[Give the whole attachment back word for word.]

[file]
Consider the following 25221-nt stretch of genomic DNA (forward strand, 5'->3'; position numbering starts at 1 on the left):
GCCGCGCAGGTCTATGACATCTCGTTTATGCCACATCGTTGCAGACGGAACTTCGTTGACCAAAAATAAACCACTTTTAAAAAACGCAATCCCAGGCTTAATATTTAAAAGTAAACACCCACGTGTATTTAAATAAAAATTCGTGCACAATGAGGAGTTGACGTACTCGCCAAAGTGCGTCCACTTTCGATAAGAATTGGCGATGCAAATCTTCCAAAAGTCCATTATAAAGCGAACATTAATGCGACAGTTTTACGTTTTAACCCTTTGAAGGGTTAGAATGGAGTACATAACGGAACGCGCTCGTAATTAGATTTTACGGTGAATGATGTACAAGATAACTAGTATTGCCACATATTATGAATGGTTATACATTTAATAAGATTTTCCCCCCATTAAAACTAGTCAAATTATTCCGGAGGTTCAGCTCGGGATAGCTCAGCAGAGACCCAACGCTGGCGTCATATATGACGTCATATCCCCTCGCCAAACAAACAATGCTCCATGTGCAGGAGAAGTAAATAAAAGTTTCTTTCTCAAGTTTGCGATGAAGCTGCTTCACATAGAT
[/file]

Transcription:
Consider the following 25221-nt stretch of genomic DNA (forward strand, 5'->3'; position numbering starts at 1 on the left):
GCCGCGCAGGTCTATGACATCTCGTTTATGCCACATCGTTGCAGACGGAACTTCGTTGACCAAAAATAAACCACTTTTAAAAAACGCAATCCCAGGCTTAATATTTAAAAGTAAACACCCACGTGTATTTAAATAAAAATTCGTGCACAATGAGGAGTTGACGTACTCGCCAAAGTGCGTCCACTTTCGATAAGAATTGGCGATGCAAATCTTCCAAAAGTCCATTATAAAGCGAACATTAATGCGACAGTTTTACGTTTTAACCCTTTGAAGGGTTAGAATGGAGTACATAACGGAACGCGCTCGTAATTAGATTTTACGGTGAATGATGTACAAGATAACTAGTATTGCCACATATTATGAATGGTTATACATTTAATAAGATTTTCCCCCCATTAAAACTAGTCAAATTATTCCGGAGGTTCAGCTCGGGATAGCTCAGCAGAGACCCAACGCTGGCGTCATATATGACGTCATATCCCCTCGCCAAACAAACAATGCTCCATGTGCAGGAGAAGTAAATAAAAGTTTCTTTCTCAAGTTTGCGATGAAGCTGCTTCACATAGAT